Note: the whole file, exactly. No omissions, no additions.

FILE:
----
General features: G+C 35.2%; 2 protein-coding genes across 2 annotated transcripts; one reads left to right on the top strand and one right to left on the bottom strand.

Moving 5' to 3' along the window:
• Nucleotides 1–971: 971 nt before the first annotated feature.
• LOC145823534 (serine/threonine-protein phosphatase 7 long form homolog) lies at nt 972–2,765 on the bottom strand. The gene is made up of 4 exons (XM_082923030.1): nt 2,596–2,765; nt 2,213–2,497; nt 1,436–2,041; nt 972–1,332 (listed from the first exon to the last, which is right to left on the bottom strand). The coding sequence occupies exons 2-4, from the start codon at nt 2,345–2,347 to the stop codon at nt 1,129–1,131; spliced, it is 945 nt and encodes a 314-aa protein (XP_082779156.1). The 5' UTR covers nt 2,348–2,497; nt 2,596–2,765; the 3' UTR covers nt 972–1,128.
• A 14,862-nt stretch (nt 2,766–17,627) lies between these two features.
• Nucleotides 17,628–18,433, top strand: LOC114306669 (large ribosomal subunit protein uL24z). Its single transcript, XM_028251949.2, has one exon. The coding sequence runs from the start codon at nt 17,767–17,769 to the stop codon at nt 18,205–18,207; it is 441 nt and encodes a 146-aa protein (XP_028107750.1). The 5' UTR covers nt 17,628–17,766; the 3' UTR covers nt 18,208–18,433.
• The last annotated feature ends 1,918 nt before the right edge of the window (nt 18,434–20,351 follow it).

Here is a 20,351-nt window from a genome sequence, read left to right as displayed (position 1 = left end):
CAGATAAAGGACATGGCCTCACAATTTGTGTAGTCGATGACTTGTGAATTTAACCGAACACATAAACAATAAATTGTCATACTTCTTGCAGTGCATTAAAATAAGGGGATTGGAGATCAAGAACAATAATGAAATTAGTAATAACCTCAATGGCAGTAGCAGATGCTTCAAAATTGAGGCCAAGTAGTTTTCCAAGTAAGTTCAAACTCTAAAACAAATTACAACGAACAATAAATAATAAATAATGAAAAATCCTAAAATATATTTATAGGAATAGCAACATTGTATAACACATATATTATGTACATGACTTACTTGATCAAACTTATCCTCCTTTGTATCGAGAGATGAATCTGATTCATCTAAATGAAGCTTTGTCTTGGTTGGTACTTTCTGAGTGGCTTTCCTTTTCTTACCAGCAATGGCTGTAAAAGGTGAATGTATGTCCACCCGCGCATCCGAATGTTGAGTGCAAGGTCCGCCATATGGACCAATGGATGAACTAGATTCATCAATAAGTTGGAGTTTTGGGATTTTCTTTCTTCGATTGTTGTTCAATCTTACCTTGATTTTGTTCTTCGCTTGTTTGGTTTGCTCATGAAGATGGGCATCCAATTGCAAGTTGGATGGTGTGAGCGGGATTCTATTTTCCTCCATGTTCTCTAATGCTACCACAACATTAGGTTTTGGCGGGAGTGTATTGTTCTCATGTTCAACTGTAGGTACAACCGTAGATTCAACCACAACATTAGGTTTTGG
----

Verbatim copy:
General features: G+C 35.2%; 2 protein-coding genes across 2 annotated transcripts; one reads left to right on the top strand and one right to left on the bottom strand.

Moving 5' to 3' along the window:
• Nucleotides 1–971: 971 nt before the first annotated feature.
• LOC145823534 (serine/threonine-protein phosphatase 7 long form homolog) lies at nt 972–2,765 on the bottom strand. The gene is made up of 4 exons (XM_082923030.1): nt 2,596–2,765; nt 2,213–2,497; nt 1,436–2,041; nt 972–1,332 (listed from the first exon to the last, which is right to left on the bottom strand). The coding sequence occupies exons 2-4, from the start codon at nt 2,345–2,347 to the stop codon at nt 1,129–1,131; spliced, it is 945 nt and encodes a 314-aa protein (XP_082779156.1). The 5' UTR covers nt 2,348–2,497; nt 2,596–2,765; the 3' UTR covers nt 972–1,128.
• A 14,862-nt stretch (nt 2,766–17,627) lies between these two features.
• Nucleotides 17,628–18,433, top strand: LOC114306669 (large ribosomal subunit protein uL24z). Its single transcript, XM_028251949.2, has one exon. The coding sequence runs from the start codon at nt 17,767–17,769 to the stop codon at nt 18,205–18,207; it is 441 nt and encodes a 146-aa protein (XP_028107750.1). The 5' UTR covers nt 17,628–17,766; the 3' UTR covers nt 18,208–18,433.
• The last annotated feature ends 1,918 nt before the right edge of the window (nt 18,434–20,351 follow it).

Here is a 20,351-nt window from a genome sequence, read left to right as displayed (position 1 = left end):
CAGATAAAGGACATGGCCTCACAATTTGTGTAGTCGATGACTTGTGAATTTAACCGAACACATAAACAATAAATTGTCATACTTCTTGCAGTGCATTAAAATAAGGGGATTGGAGATCAAGAACAATAATGAAATTAGTAATAACCTCAATGGCAGTAGCAGATGCTTCAAAATTGAGGCCAAGTAGTTTTCCAAGTAAGTTCAAACTCTAAAACAAATTACAACGAACAATAAATAATAAATAATGAAAAATCCTAAAATATATTTATAGGAATAGCAACATTGTATAACACATATATTATGTACATGACTTACTTGATCAAACTTATCCTCCTTTGTATCGAGAGATGAATCTGATTCATCTAAATGAAGCTTTGTCTTGGTTGGTACTTTCTGAGTGGCTTTCCTTTTCTTACCAGCAATGGCTGTAAAAGGTGAATGTATGTCCACCCGCGCATCCGAATGTTGAGTGCAAGGTCCGCCATATGGACCAATGGATGAACTAGATTCATCAATAAGTTGGAGTTTTGGGATTTTCTTTCTTCGATTGTTGTTCAATCTTACCTTGATTTTGTTCTTCGCTTGTTTGGTTTGCTCATGAAGATGGGCATCCAATTGCAAGTTGGATGGTGTGAGCGGGATTCTATTTTCCTCCATGTTCTCTAATGCTACCACAACATTAGGTTTTGGCGGGAGTGTATTGTTCTCATGTTCAACTGTAGGTACAACCGTAGATTCAACCACAACATTAGGTTTTGG